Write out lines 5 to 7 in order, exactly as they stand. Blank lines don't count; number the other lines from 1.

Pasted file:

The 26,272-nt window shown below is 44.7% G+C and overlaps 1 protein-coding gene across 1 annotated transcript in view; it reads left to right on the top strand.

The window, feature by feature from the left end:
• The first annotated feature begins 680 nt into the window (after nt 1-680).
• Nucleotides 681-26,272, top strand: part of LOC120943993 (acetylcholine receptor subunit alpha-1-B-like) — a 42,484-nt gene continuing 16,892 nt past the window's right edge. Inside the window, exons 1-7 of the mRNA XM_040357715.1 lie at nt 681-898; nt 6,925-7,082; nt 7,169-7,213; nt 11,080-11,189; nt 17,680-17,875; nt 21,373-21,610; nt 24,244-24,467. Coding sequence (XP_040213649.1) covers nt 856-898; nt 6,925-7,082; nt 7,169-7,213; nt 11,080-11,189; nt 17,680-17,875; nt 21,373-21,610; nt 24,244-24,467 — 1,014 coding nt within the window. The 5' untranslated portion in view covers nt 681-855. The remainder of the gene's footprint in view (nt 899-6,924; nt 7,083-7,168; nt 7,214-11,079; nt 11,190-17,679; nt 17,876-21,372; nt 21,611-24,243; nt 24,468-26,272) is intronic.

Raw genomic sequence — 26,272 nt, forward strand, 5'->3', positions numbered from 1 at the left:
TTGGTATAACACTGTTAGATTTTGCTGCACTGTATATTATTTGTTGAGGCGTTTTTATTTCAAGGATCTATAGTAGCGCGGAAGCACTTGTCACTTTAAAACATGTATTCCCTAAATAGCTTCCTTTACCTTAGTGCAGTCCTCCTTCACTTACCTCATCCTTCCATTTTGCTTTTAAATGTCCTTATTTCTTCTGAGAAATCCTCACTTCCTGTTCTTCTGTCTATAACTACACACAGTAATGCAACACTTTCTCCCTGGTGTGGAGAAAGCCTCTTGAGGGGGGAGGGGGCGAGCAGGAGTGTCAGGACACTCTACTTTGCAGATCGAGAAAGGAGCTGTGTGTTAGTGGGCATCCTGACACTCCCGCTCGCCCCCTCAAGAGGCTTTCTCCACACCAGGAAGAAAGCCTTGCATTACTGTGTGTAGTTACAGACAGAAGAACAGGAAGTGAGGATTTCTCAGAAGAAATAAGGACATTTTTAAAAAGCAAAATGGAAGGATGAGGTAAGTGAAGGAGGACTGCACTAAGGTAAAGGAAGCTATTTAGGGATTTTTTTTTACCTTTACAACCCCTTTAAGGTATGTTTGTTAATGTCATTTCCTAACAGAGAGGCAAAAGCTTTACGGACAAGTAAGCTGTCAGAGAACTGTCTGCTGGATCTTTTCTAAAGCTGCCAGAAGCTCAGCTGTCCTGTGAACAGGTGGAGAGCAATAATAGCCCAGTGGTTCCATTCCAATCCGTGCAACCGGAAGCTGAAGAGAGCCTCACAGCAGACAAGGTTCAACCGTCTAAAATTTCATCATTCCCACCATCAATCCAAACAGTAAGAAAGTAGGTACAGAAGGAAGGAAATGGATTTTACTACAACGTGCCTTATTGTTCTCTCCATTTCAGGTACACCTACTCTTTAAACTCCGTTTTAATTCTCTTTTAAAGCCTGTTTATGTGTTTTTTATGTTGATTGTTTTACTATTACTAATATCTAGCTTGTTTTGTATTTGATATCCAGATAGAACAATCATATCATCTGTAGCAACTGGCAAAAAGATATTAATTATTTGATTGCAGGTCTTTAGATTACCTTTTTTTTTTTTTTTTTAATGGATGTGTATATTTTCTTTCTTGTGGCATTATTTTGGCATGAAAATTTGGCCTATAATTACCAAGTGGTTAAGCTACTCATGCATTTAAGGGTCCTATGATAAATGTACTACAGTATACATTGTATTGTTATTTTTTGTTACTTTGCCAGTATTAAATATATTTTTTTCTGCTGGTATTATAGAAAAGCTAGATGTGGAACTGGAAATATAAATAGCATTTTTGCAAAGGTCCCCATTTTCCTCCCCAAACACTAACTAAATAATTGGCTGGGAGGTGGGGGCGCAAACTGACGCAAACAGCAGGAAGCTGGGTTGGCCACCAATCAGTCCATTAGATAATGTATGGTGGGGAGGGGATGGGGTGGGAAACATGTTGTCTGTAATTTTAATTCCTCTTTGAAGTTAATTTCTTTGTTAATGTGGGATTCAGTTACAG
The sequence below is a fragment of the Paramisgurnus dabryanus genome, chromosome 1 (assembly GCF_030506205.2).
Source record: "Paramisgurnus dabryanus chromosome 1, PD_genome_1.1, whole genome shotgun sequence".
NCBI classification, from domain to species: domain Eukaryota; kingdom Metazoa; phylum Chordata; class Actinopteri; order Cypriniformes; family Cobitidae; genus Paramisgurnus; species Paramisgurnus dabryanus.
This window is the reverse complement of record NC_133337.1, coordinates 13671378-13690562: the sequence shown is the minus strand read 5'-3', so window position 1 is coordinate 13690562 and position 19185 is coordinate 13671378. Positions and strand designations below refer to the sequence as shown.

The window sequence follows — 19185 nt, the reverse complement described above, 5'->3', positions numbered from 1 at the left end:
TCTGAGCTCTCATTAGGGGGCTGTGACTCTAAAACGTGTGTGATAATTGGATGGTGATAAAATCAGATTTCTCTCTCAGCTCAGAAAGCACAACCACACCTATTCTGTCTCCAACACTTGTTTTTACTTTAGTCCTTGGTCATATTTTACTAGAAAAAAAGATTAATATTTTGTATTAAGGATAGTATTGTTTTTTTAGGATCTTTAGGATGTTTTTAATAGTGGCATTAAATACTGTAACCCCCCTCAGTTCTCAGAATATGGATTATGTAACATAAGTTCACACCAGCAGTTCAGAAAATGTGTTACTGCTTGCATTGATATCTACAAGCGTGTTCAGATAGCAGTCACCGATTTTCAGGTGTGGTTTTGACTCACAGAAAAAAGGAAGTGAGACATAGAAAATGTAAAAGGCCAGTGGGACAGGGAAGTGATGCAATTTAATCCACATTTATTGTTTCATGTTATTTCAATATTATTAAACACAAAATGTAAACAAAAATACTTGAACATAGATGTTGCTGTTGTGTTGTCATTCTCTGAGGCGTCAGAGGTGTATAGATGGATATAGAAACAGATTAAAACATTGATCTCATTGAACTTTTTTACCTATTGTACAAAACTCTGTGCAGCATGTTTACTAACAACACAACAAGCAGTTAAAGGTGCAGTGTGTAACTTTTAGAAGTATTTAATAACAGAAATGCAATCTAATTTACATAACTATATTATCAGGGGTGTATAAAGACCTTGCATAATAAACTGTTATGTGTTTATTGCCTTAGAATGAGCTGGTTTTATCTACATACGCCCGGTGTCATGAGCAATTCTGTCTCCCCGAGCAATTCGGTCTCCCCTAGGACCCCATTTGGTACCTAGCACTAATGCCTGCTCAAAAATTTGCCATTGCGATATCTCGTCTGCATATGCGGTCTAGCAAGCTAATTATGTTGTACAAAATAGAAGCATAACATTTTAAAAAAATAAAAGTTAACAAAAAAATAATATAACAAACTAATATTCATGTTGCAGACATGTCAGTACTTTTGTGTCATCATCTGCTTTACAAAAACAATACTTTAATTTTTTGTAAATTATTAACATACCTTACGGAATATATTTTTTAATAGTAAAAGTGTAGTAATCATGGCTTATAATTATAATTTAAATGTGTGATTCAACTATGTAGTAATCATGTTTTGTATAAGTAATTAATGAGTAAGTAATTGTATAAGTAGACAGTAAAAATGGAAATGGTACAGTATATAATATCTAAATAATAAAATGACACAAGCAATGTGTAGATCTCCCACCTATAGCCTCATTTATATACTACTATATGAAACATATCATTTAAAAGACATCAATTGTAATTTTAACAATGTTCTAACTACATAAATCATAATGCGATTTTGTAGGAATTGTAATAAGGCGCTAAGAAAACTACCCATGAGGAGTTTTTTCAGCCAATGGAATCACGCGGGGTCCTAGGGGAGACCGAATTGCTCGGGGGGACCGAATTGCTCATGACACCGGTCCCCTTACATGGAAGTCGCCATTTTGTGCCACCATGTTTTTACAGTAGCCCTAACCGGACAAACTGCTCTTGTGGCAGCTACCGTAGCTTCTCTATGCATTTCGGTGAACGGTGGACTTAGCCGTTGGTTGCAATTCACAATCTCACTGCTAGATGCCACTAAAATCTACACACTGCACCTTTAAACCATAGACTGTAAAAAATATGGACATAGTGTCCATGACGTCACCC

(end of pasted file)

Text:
Raw genomic sequence — 26,272 nt, forward strand, 5'->3', positions numbered from 1 at the left:
TTGGTATAACACTGTTAGATTTTGCTGCACTGTATATTATTTGTTGAGGCGTTTTTATTTCAAGGATCTATAGTAGCGCGGAAGCACTTGTCACTTTAAAACATGTATTCCCTAAATAGCTTCCTTTACCTTAGTGCAGTCCTCCTTCACTTACCTCATCCTTCCATTTTGCTTTTAAATGTCCTTATTTCTTCTGAGAAATCCTCACTTCCTGTTCTTCTGTCTATAACTACACACAGTAATGCAACACTTTCTCCCTGGTGTGGAGAAAGCCTCTTGAGGGGGGAGGGGGCGAGCAGGAGTGTCAGGACACTCTACTTTGCAGATCGAGAAAGGAGCTGTGTGTTAGTGGGCATCCTGACACTCCCGCTCGCCCCCTCAAGAGGCTTTCTCCACACCAGGAAGAAAGCCTTGCATTACTGTGTGTAGTTACAGACAGAAGAACAGGAAGTGAGGATTTCTCAGAAGAAATAAGGACATTTTTAAAAAGCAAAATGGAAGGATGAGGTAAGTGAAGGAGGACTGCACTAAGGTAAAGGAAGCTATTTAGGGATTTTTTTTTACCTTTACAACCCCTTTAAGGTATGTTTGTTAATGTCATTTCCTAACAGAGAGGCAAAAGCTTTACGGACAAGTAAGCTGTCAGAGAACTGTCTGCTGGATCTTTTCTAAAGCTGCCAGAAGCTCAGCTGTCCTGTGAACAGGTGGAGAGCAATAATAGCCCAGTGGTTCCATTCCAATCCGTGCAACCGGAAGCTGAAGAGAGCCTCACAGCAGACAAGGTTCAACCGTCTAAAATTTCATCATTCCCACCATCAATCCAAACAGTAAGAAAGTAGGTACAGAAGGAAGGAAATGGATTTTACTACAACGTGCCTTATTGTTCTCTCCATTTCAGGTACACCTACTCTTTAAACTCCGTTTTAATTCTCTTTTAAAGCCTGTTTATGTGTTTTTTATGTTGATTGTTTTACTATTACTAATATCTAGCTTGTTTTGTATTTGATATCCAGATAGAACAATCATATCATCTGTAGCAACTGGCAAAAAGATATTAATTATTTGATTGCAGGTCTTTAGATTACCTTTTTTTTTTTTTTTTTAATGGATGTGTATATTTTCTTTCTTGTGGCATTATTTTGGCATGAAAATTTGGCCTATAATTACCAAGTGGTTAAGCTACTCATGCATTTAAGGGTCCTATGATAAATGTACTACAGTATACATTGTATTGTTATTTTTTGTTACTTTGCCAGTATTAAATATATTTTTTTCTGCTGGTATTATAGAAAAGCTAGATGTGGAACTGGAAATATAAATAGCATTTTTGCAAAGGTCCCCATTTTCCTCCCCAAACACTAACTAAATAATTGGCTGGGAGGTGGGGGCGCAAACTGACGCAAACAGCAGGAAGCTGGGTTGGCCACCAATCAGTCCATTAGATAATGTATGGTGGGGAGGGGATGGGGTGGGAAACATGTTGTCTGTAATTTTAATTCCTCTTTGAAGTTAATTTCTTTGTTAATGTGGGATTCAGTTACAG
The sequence below is a fragment of the Paramisgurnus dabryanus genome, chromosome 1 (assembly GCF_030506205.2).